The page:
November 19, 2012
No matter where we are in our country, we are surrounded by many of them, and guarded by few. Some are short; some are long but no matter what they control every potential move we make day in and day out. We are talking about laws. By definition laws are, “a rule or set of rules, enforceable by the courts, regulating the government of a state, the relationship between the organs of government and the subjects of the state, and the relationship or conduct of subjects towards each other,” (Law. N.d.).
Over the years, our laws have changed and been added to in order to protect not only us as individuals but our businesses as well. Even though there have been limits placed by the U.S. Supreme Court, our Congress still exercises very broad powers to pass laws where the activity being regulated affects interstate commerce in any way (Chapter Two. P.32). they have the authority to maintain channels of interstate commerce, the instrumentalities of interstate commerce, and the articles moving in interstate commerce. For our business’ this means that the Congress gets to have control or at least the final say with any involvement with vehicles used in shipping, our railways, and our beloved highways. Meaning any business transactions that are from state to state or across country the Congress can step in and change things to accommodate the law. For our business’ that rely on tourists, which many of our ocean front city’s do, it means that the cost for being open, staying open, and selling prices of items may be affected. This is true because Congress has the power to tax the citizenry and to spend the federal government’s money in any way that they see fit, as long as it generates common defense and general welfare.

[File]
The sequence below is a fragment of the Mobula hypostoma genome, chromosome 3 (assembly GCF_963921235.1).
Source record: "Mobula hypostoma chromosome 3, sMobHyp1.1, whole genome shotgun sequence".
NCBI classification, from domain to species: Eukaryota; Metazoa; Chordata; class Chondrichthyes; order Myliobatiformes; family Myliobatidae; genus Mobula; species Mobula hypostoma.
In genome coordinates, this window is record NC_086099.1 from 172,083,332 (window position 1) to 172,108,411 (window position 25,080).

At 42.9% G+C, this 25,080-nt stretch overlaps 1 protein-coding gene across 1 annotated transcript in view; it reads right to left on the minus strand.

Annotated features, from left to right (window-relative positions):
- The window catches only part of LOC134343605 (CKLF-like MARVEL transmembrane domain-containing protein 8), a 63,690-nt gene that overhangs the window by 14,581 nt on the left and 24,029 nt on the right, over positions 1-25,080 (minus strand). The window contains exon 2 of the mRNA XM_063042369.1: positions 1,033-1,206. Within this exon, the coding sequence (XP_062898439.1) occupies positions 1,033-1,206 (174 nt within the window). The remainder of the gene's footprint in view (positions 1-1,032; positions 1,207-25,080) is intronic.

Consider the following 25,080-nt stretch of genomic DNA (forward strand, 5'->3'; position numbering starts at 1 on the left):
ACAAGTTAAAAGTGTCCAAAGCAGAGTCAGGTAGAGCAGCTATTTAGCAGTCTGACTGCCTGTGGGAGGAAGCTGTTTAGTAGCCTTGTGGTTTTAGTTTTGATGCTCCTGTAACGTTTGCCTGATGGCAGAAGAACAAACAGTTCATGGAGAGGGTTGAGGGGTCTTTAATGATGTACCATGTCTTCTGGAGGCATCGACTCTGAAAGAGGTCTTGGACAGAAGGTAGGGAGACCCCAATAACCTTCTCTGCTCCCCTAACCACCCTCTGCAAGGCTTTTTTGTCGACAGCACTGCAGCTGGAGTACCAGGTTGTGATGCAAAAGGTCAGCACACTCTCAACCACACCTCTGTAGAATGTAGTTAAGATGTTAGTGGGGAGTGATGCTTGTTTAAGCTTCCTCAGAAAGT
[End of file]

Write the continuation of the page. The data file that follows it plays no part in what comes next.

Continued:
Another use of commerce power is within the Civil Rights Legislation. This commerce power is one that has affected our businesses,...